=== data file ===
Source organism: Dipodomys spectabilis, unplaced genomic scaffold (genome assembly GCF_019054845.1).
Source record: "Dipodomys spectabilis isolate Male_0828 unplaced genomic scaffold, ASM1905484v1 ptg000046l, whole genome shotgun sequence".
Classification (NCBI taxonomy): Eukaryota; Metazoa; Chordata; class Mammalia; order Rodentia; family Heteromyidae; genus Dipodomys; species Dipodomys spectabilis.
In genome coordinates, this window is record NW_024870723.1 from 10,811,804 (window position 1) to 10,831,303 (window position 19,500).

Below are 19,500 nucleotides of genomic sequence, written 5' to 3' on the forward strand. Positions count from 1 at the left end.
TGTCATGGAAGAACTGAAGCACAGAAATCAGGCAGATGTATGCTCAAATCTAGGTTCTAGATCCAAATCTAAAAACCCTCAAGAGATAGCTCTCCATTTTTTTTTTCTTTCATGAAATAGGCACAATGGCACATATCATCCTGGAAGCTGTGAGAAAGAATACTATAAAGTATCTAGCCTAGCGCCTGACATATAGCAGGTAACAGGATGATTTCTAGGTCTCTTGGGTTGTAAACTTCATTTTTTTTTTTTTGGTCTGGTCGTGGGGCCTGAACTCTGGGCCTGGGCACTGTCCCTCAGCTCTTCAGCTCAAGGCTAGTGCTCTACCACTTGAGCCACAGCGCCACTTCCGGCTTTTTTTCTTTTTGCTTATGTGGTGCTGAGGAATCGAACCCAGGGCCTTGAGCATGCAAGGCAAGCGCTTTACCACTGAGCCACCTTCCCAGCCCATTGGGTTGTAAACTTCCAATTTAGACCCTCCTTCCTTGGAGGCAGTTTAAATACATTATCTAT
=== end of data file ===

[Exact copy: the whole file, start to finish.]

Source organism: Dipodomys spectabilis, unplaced genomic scaffold (genome assembly GCF_019054845.1).
Source record: "Dipodomys spectabilis isolate Male_0828 unplaced genomic scaffold, ASM1905484v1 ptg000046l, whole genome shotgun sequence".
Classification (NCBI taxonomy): Eukaryota; Metazoa; Chordata; class Mammalia; order Rodentia; family Heteromyidae; genus Dipodomys; species Dipodomys spectabilis.
In genome coordinates, this window is record NW_024870723.1 from 10,811,804 (window position 1) to 10,831,303 (window position 19,500).

Below are 19,500 nucleotides of genomic sequence, written 5' to 3' on the forward strand. Positions count from 1 at the left end.
TGTCATGGAAGAACTGAAGCACAGAAATCAGGCAGATGTATGCTCAAATCTAGGTTCTAGATCCAAATCTAAAAACCCTCAAGAGATAGCTCTCCATTTTTTTTTTCTTTCATGAAATAGGCACAATGGCACATATCATCCTGGAAGCTGTGAGAAAGAATACTATAAAGTATCTAGCCTAGCGCCTGACATATAGCAGGTAACAGGATGATTTCTAGGTCTCTTGGGTTGTAAACTTCATTTTTTTTTTTTTGGTCTGGTCGTGGGGCCTGAACTCTGGGCCTGGGCACTGTCCCTCAGCTCTTCAGCTCAAGGCTAGTGCTCTACCACTTGAGCCACAGCGCCACTTCCGGCTTTTTTTCTTTTTGCTTATGTGGTGCTGAGGAATCGAACCCAGGGCCTTGAGCATGCAAGGCAAGCGCTTTACCACTGAGCCACCTTCCCAGCCCATTGGGTTGTAAACTTCCAATTTAGACCCTCCTTCCTTGGAGGCAGTTTAAATACATTATCTAT